A tax strategy for spreading capital gains over several years
Anyone who sells a capital asset on an installment note with the buyer making payments over time can choose to spread the income from the sale over the life of the installment note. Spreading the capital gains income over multiple years can, in some circumstances, reduce the amount of tax compared to reporting the entire gain in one year. This tax strategy is called an installment sale.
The key benefit of the installment sale strategy is spreading capital gains income over time.
Depending on a person's financial circumstances, spreading capital gains income over time can result in:
- Income being taxed at potentially lower tax rates;
- Pairing the cash flow of money coming in from the buyer with money going out for taxes;
- Preventing huge, short-lived spikes in income, adjusted gross income and tax; and
- Potentially more cash-in-hand to re-invest, save or spend on you see fit.
A secondary benefit is that the seller earns some interest on the seller-back loan to the buyer.
Installment sales require two factors.
- You agree to sell an asset to a buyer with payments made over time. At least one payment must be received in a year after the tax year of the sale.
- You choose to report this as an installment sale on Form 6252. (Alternatively, you can elect not to use the installment sale method.)
When Jorandus (not his real name) sold his business, he was able to spread the tax impact over several years using the installment sale method.
An installment sale is a transaction in which a person sells a capital asset to a buyer over time and at least one payment is received in a year after the year of the sale. For Jorandus, the sales contract specified that the buyer would pay 30% of the selling price up front, 40% in one year, and the remaining 30% in two years.
This made it possible for Jorandus to report 30% of his capital gains in the first year, 40% in the second year, and 30% in the third and final year. Additionally, because Jorandus had to wait to receive his payment, the buyer paid interest on the second and third payments.
In order to figure out whether Jorandus would be better off using the installment sale method, we will need to calculate what the tax impact would be 1) if he reported his gains over time compared to 2) if he reported all the gains in the year of sale. In order to do this comparison, we'll need to know what income and deductions he has for these years. And since some of those years are in the future, we may need to estimate what his future income and deductions might be. Jorandus will be receiving $100,000 from the sale of his business, minus selling expenses of $10,000, over three years. Plus the buyer will pay interest on the second and third installment. Additionally, Jorandus estimates he'll have about $36,000 of ordinary income each year apart from the gains from selling his business. He doesn't anticipate any significant deductions. We can now compare two tax scenarios.
Elect Out of Installment Sale
|Year 1||Year 2||Year 3||Year 1||Year 2||Year 3|
|Payment from the seller||30,000||40,000||30,000||30,000||40,000||30,000|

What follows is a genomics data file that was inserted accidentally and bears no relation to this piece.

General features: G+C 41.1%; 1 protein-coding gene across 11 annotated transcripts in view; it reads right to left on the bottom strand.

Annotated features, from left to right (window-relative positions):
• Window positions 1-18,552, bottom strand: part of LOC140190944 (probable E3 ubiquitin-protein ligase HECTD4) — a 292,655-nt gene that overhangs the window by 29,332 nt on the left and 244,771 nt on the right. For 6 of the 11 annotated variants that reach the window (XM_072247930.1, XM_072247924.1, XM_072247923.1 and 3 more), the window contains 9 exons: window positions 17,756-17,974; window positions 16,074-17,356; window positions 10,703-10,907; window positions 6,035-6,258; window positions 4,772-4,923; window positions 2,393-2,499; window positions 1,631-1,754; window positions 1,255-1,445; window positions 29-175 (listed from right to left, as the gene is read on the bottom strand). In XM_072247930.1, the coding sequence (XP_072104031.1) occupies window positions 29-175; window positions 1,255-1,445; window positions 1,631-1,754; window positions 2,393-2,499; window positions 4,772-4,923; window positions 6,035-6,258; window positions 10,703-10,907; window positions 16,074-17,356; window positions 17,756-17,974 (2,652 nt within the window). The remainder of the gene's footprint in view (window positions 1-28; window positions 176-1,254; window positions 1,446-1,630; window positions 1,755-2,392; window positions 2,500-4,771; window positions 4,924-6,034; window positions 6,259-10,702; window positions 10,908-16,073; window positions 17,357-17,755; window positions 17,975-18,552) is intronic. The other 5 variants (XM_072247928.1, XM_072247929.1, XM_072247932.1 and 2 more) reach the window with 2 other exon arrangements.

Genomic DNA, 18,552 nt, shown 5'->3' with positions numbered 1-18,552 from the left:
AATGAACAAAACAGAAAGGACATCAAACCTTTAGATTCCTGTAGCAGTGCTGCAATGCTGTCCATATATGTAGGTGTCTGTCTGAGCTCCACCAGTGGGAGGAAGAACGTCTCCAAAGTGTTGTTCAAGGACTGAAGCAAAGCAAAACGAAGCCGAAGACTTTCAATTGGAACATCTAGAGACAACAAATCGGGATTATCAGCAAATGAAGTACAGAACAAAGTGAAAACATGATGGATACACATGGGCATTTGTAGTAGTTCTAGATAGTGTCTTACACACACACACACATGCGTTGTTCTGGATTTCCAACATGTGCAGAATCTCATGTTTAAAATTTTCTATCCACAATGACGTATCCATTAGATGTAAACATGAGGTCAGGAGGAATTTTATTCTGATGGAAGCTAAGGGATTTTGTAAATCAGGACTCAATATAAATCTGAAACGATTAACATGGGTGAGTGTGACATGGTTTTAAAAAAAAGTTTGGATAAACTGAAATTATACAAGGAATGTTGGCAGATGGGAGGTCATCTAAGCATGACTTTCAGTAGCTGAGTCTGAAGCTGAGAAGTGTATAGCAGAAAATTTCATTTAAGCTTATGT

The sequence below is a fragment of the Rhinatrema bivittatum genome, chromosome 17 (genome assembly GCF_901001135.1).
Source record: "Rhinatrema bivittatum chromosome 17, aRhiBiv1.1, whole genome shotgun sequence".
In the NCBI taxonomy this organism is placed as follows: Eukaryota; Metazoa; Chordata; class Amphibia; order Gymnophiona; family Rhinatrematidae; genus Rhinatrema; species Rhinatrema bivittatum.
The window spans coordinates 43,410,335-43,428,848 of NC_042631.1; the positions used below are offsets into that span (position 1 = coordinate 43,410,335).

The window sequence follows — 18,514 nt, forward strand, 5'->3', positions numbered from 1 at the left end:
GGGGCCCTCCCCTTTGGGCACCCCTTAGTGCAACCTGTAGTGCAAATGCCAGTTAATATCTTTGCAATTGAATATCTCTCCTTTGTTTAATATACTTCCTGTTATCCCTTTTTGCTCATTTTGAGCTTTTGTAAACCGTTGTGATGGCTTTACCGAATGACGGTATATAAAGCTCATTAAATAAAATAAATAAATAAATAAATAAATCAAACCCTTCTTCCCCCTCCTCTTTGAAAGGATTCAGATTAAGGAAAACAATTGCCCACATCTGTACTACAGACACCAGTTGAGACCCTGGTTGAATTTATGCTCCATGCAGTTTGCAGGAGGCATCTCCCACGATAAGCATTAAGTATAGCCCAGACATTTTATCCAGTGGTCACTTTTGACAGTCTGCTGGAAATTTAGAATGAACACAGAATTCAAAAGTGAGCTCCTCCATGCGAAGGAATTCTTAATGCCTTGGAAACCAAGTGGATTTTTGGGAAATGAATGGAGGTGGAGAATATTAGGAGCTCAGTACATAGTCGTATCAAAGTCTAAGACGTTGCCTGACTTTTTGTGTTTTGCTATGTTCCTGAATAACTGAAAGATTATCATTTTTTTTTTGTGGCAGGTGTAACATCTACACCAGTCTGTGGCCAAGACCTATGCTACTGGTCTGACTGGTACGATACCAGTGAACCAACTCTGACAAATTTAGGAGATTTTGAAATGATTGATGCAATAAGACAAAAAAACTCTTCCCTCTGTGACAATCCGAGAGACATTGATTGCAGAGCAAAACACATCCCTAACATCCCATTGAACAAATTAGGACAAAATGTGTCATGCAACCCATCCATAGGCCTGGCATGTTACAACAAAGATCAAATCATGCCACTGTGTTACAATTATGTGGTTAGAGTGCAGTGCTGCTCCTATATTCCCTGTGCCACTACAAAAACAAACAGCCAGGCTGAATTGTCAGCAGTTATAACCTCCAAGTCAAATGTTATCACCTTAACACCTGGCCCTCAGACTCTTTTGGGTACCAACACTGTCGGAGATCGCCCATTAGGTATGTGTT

|Gross profit percentage||90%||90%||90%||90%||N/A||N/A|
|Taxable long-term gains||27,000||36,000||27,000||90,000||-0-||-0-|
|Other ordinary income||36,000||36,000||36,000||36,000||36,000||36,000|
|Adjusted gross income||63,000||74,000||66,000||126,000||38,000||39,000|
|Federal income tax||5,821||7,771||6,721||15,271||3,728||3,878|
|Effective tax rate||11.01%||12.17%||12.03%||13.18%||13.39%||13.44%|
|Marginal tax rate on ordinary income||25%||25%||25%||28%||15%||15%|
|Marginal tax rate on long-term gains||15%||15%||15%||15%||0%||0%|
|Tax over 3 years||20,313||22,877|
|After-tax income over 3 years||182,687||180,123|
|3-year average effective tax rate||11.84%||13.26%|
|Calculated using the 2014 tax rates, standard deduction and personal exemption. All gains are long-term. After-tax income is total income minus federal income tax. Effective tax rate is equal to the federal income tax divided by taxable income.|
Let's talk through these two scenarios. Notice the only differences we are measuring are when the taxable gains are included in income – either spread out over three years under the installment sale method (scenario 1) or all at once if the client elects out (scenario 2). All the other income and deduction inputs remain the same between the two scenarios. Over three years, Jorandus will pay approximately $20,313 in federal income tax under the installment sale method compared to paying about $22,877 if he elects out and reports all his gains in the year of sale. That's a tax savings of $2,564 for using the installment sale method. That's extra money Jorandus could use to save or spend as he sees fit.
When constructing a scenario like this, it's important to capture all the relevant information about your current and future taxes.
Different people will be impacted in different ways based on differences in their financial circumstances. Thus the inputs captured and the taxes calculated for your situation may look different than the simple scenario displayed above. So let's dig into these details, so you know what to look for.
The Big Picture: Timing of Income
Under the installment sale method, taxable gains are spread out over multiple years. Gain is measured once (gross sales proceeds minus cost basis minus selling expenses) and is expressed as a gross profit percentage. This percentage is then applied to each payment as it is received. Gains are included in income in each year for which the seller receives a payment from the buyer. In addition, the buyer pays interest to compensate the seller for waiting to receive payment. The interest is taxed separately at ordinary tax rates. The gain is taxed either at short-term or long-term rates, depending on whether the underlying asset was held for one-year or less (short-term) or held for more than one year (long-term). Long-term gains can be taxed at zero, 15%, or 20%. Long-term gains may also be subject to the 3.8% net investment income surtax for higher-income individuals.